Permian gas output will rise, but flaring could increase from 2023 if Covid-19 delays new pipelines

In the second half of the year, and into 2021-2023, Rystad Energy expects Permian gas production will see a rapid boost assuming a $45-$50 WTI environment

Permian, Flaring

Gas output from the Permian Basin is expected to rebound relatively quickly in the second half of 2020 and will remain robust for years to come, Rystad Energy projects. However, the low-investment environment created by Covid-19 will likely postpone approvals for important key pipelines which may necessitate increased flaring from 2023 onwards.

In the second half of the year, and into 2021-2023, Rystad Energy expects Permian gas production will see a rapid boost assuming a $45-$50 WTI environment, which is our base case. In the short-term, the reactivation of curtailments is expected to push basin-wide gas output back to 11.4 billion cubic feet per day (cfd) in September, although further growth might be delayed until mid-2021 when activity is expected to recover substantially.

Regardless, gas output in the Permian is expected to return to record levels by late-2021, reaching 16 billion cfd by the end of 2023. This represents a downward revision of 2 billion cfd compared to our 2023 year-end view prior to the Covid-19 pandemic.

There has been limited news flow on the development of new gas pipelines in recent months, but we remain confident that both the Permian Highway Pipeline (PHP), which originally announced an in-service date of 1Q21, and the Whistler project, which announced an in-service date of 3Q21, are both moving ahead.

Earlier this year, Kinder Morgan faced some regulatory obstacles which have delayed the originally planned in-service date for the PHP. Additionally, in the current environment, the regional supply-demand balance does not require the immediate completion of the pipeline. Even if modest delays occur, Permian’s dry gas production potential will be able to wait for the pipeline to be completed until late-2021. Meanwhile, the Whistler pipeline has recently received new funding, which confirms that project-related work on the pipeline is occurring.

For other pipelines, however, serious concerns about feasibility remain and many projects have been delayed or put on hold. According to an April announcement the Pecos Trail evaluation is now on hold, and the Permian to Katy (P2K) pipeline also appears to be inactive. Tellurian has continued to advertise its future global gas market hub around Driftwood LNG, the Permian Global Access pipeline, but the likelihood of any investment decisions in the short-term remains low from our perspective.

On paper, the nameplate outbound capacity of all takeaway pipelines with local consumption (assuming the completion of the Whistler and PHP) will reach 17.5 billion cfd in 2022, enough to accommodate the increasing gas production in the basin through the mid-2020s. However, the future of utilization rates on the Permian-Mexico pipelines (Roadrunner, Comanche Trail and Trans-Pecos) remains uncertain.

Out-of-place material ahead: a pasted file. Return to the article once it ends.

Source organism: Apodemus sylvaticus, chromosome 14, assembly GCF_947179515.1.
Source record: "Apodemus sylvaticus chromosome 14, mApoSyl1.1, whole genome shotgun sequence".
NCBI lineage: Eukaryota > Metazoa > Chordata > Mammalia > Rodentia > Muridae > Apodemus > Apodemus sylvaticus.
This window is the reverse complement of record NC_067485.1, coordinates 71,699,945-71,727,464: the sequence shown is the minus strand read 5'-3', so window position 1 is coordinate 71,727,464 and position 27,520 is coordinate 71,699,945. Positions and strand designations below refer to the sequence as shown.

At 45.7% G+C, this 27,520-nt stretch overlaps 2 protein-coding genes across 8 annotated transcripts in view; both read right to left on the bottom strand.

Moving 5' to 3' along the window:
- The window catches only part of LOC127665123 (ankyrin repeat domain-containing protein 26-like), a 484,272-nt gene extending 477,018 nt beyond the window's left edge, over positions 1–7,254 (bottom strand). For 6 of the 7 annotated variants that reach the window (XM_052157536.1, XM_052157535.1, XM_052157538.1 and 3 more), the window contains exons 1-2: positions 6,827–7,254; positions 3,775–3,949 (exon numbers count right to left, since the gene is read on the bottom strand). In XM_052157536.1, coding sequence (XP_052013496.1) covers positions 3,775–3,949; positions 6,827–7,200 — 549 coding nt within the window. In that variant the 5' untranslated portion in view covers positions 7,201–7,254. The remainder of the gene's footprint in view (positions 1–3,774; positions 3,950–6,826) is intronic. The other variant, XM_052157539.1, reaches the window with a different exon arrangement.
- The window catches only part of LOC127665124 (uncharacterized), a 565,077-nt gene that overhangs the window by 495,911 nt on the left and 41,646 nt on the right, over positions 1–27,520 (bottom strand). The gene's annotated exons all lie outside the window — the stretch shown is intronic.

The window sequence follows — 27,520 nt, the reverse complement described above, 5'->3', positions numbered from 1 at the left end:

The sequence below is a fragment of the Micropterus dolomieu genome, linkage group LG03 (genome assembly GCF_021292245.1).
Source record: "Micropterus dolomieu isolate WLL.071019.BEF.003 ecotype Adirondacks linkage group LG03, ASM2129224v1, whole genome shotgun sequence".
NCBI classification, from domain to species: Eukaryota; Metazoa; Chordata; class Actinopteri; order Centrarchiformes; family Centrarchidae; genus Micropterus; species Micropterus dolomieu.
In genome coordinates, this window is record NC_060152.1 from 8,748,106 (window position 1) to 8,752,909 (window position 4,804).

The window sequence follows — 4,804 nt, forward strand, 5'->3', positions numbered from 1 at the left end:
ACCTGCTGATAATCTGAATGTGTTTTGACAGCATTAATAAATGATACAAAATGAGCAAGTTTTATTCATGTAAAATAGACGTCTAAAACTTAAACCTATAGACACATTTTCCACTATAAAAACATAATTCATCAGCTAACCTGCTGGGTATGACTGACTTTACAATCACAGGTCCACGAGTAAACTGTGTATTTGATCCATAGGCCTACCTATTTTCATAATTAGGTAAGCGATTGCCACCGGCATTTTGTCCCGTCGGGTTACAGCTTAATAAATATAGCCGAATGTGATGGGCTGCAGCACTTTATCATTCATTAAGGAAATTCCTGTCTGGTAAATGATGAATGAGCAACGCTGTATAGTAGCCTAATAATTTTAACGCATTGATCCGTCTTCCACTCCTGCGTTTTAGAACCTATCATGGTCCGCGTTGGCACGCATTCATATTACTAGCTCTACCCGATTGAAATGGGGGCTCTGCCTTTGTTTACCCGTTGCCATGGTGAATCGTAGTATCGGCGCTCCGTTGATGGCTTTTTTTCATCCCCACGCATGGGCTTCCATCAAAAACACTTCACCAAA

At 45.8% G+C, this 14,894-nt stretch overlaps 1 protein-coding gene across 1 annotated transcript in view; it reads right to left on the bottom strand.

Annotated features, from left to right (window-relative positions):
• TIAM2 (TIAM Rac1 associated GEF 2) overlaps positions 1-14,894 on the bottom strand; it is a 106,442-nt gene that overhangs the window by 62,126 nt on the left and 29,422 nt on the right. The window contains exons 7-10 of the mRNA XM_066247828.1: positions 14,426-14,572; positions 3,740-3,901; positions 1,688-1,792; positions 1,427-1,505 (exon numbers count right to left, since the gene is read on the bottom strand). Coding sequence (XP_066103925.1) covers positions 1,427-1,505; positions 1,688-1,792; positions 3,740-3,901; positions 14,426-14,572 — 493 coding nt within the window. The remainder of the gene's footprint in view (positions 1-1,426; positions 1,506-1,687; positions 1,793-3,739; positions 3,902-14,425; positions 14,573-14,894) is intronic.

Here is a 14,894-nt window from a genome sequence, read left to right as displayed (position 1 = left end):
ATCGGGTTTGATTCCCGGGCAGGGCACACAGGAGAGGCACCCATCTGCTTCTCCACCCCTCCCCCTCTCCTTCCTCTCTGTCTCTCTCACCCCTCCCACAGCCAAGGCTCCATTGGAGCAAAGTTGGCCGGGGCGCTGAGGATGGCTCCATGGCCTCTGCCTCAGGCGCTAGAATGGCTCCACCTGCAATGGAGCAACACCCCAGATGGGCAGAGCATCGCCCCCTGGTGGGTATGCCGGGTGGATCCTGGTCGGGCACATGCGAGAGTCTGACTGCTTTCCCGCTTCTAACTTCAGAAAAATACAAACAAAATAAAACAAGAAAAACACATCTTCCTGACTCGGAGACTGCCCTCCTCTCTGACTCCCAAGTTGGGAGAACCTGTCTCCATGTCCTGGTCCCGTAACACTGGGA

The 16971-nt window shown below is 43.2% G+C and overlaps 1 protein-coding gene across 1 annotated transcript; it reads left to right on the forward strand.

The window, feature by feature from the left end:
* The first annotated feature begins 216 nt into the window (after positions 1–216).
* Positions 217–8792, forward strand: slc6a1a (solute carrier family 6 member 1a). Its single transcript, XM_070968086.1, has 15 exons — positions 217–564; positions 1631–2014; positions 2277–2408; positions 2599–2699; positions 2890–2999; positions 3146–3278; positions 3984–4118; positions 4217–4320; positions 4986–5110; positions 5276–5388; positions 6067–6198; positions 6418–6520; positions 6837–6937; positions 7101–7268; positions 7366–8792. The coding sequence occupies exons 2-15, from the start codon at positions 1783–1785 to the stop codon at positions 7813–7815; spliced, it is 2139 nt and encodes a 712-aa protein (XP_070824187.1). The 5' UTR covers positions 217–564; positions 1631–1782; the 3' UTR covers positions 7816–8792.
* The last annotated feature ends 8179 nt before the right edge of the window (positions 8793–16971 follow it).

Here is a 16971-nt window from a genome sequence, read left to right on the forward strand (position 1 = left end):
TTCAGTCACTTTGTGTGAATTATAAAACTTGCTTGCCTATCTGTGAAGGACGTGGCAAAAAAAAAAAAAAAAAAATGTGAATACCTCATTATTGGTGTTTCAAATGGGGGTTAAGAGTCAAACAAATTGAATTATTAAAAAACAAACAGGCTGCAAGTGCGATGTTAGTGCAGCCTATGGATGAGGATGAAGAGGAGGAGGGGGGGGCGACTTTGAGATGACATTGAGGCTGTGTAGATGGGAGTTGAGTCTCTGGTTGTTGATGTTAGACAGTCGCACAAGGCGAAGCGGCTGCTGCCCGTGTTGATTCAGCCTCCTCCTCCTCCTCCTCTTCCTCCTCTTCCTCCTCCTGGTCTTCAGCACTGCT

While the Villa de Reyes-Aguascalientes-Guadalajara (VAG) pipeline was finally completed and started service in June 2020, providing better connectivity between northern Mexico and Guadalajara, it might take several quarters (if not years) to see a significant increase in West Texas-Mexico gas exports, relative to the total capacity of outbound pipelines.

In May 2019 through April 2020, West Texas-Mexico gas exports fluctuated in the very narrow range of 0.58 billion to 0.67 billion cfd. The Trans-Pecos pipeline, specifically, flowed at around 170 million cfd in the first four months of 2020; only in the last few days have we recorded a jump in daily flows towards El Encino, with throughput surpassing 300 million cfd.

In the most optimistic scenario, we consider an increase in West Texas-Mexico exports to 1.5 billion cfd throughout 2H20-2021. However, in our lower case, exports remain flat at 0.7 billion cfd. Finally, in 2H19-1Q20 we frequently observed that pipelines flowed at rates exceeding nameplate capacity by up to 10%. This is considered to be unsustainable in the long-term.

“Regardless of the state of West Texas-Mexico exports, we conclude that in a $45-$50 WTI world, there will be a need for new gas takeaway projects from the Permian as early as 2023-2024. If these projects are not approved early enough, the basin might end up with another period of degradation in local differentials and potentially increased gas flaring,” says Rystad Energy’s Head of Shale Research, Artem Abramov.

Given the conservative investment philosophy of midstream companies and the WTI strip remaining around $40 for the year, it is highly possible that any new pipelines will be approved too late, resulting again in a situation with insufficient infrastructure.

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Oil & Gas Middle East - September 2020

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